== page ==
Oh I have read and read and read some more. After this last depressing year of being a native born, US citizen and watching that grow scary;  I stayed warm and read til my eyes crossed.  I believe I mentioned my read of Sleeping Beauties and it still is on my mind. Read it.  You may weep; but the Kings kicked some ass.  I read an Alex Cross because I like the character – Patterson – feh.   And then there was The Rooster Bar.  It is not quite his direction and of course was well written but personally I wanted to beat the three main characters like a gong. Mr. Grisham  – I hope you will abandon this type of silliness.  You are better than the Rooster Bar.

I may have mentioned my casual interest in diamonds – when in need of a best friendsthey can work quite well.  I had read a galley of a book on the subject in the early part of the ‘aughts and  it stayed with me.  I found the final edition  recently and oh what a nasty business it is to discover  Greedy, ruthless, competitive and utterly fascinating.  The players are first and foremost deBeers who struggle more to continue to be the biggy.  And the baddy and the monopolists; something that is changing rapidly.

I know quite a lot more than I ever expected to know and it is a fascinating enterprise.  The Oppenheimer’s hold it tightly, wheel and deal and sadly were very instrumental in supporting apartheid for cheap labor and because they could.  The tech end is fascinating and I was so damn fascinated I have another title to expand my ken.  I wear little jewelry – but a bit of sparkle can be enticing and what I do have is a very little sparkler. Diamond by Matt Hart reads like a whodunit.  Check it out.

Between the gems and Grisham , I found a James Ellroy I hadn’t read – ‘Because the Night“.  All the expected L.A. police, bad guys, the grift and the graft – but it was step well away from precious stones.and a good little break .  Ellroy has always been a favorite – a flawed man and a damn good writer. He gets down and dirty because what he writes takes him to some very down and dirty places. I like the opium beds of another era in Chinatown. They showed up a lot in Perfidia.  Just a damn good book to use for a break.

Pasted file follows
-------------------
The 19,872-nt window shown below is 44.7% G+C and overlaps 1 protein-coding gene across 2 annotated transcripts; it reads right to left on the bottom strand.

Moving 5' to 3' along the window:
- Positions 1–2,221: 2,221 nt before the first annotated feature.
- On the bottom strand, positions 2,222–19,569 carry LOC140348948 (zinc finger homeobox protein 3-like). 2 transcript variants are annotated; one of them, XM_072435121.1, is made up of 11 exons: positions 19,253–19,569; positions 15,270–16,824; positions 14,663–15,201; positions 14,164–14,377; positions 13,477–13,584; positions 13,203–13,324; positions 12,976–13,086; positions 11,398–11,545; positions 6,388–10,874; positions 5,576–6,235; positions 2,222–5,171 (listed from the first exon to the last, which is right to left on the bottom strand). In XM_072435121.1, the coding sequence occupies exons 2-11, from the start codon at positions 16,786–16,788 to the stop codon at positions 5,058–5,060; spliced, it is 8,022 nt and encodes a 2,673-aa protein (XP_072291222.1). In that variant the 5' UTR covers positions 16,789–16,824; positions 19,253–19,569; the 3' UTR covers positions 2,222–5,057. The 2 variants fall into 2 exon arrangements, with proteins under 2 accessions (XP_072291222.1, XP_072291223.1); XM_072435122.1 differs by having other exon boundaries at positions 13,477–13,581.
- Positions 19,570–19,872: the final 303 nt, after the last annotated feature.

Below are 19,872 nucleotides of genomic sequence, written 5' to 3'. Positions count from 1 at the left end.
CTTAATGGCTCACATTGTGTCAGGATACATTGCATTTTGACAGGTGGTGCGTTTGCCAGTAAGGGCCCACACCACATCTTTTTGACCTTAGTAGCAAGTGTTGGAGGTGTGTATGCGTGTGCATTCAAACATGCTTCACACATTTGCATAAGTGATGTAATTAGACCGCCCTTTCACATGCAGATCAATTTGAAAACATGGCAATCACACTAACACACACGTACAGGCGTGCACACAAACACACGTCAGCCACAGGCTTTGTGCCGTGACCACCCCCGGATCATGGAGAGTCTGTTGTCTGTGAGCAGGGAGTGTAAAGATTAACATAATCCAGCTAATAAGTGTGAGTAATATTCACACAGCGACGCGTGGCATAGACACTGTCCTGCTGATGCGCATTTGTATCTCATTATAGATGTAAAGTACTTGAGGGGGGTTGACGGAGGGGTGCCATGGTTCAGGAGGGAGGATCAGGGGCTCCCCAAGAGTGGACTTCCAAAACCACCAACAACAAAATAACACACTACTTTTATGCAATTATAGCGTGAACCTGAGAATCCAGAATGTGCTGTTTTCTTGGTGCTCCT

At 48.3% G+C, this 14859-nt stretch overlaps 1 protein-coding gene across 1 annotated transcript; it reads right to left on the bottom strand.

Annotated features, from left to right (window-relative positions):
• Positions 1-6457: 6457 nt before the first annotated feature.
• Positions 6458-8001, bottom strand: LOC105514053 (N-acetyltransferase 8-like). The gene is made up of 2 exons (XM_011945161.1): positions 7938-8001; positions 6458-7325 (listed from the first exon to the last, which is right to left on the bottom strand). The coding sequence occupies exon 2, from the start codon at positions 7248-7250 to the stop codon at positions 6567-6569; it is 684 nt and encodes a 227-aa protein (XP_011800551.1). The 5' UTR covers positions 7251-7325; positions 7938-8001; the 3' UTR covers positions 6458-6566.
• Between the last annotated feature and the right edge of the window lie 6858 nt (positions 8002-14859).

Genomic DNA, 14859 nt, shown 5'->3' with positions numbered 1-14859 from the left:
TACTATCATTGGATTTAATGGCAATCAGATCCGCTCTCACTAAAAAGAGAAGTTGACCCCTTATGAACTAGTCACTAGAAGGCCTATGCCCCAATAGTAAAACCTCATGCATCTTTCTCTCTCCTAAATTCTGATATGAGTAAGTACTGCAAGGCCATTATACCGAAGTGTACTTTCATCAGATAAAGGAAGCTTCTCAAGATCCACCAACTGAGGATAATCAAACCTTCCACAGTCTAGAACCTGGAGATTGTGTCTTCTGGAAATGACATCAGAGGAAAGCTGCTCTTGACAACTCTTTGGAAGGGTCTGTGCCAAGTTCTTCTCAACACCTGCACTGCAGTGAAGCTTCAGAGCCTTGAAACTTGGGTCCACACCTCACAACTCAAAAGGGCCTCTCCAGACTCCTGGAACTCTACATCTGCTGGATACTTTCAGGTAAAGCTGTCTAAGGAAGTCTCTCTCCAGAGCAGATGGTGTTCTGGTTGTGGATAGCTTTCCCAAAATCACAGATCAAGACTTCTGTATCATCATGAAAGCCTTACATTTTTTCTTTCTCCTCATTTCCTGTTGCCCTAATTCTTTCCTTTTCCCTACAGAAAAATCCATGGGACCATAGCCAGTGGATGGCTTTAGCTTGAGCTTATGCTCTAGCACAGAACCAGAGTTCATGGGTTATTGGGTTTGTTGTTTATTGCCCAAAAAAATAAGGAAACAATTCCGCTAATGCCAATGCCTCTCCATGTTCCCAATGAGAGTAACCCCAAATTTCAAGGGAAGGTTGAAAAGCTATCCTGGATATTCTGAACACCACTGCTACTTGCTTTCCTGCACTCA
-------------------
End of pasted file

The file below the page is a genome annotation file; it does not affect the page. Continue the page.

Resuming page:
Which brings us to the strangest book I have read in a long time.  My lasting fascination with the Black Dahlia is not a secret and I have read quite a few, well written books of theories and man hunts and of course it is still unsolved. And still fascinating.

Piu Eatwell, another theorist enters with Black Dahlia, Red Rose.  The crime is not a news flash but each author’s take on it fills in gaps that add allure and ideas that are newer or more creative than the last ones  Eatwell has done her homework and gives us lots of information – not exactly new info, but presented well and worth taking it in.  But she does make mistakes, some of which seem to reflect the American idioms she gets wrong.  Irritating minutiae that creates a little itch and a tendency to look for more. This is distracting to me. She may have edited the book herself because a competent editor would indeed have caught them.  None of this would really be bothersome but she has embraced the asterisk and the annotated footnotes passionately and it is truly annoying.  Truly.  One can see ways the info could easily have been part of the text and it is driving me bananas.  She has notes as well and a quick glance at those was not a treat.  But she was published by a reputable house – WW Norton;  but I still would love to know who her editor was.  They need a stern chat.  All this filigree and distraction make the book harder to read, but the entire story is such an interest of mine – I shall go the distance.  If it turns out okay – those of you who like old true noir  should check back.

Christmas and New Year are upon us.  Packages have arrived and I know there will be books.  I can’t wait. I wish all of you who check out this blog a wonderful time in the next week and a better, happier, calmer 2018.I promise my new inventory next week.

I should also mention that very few on the “Best Books of 2017” appealed to me and would not have been on my list. And I am getting less enthusiastic about the NY Sunday Times Book Review – after all these years.  And exception is Marilyn Stasio whom I look forward seeing every two weeks.  She is the crime lady.

Enjoy your holidays and wish for 2018 to be an improvement.  I know I do.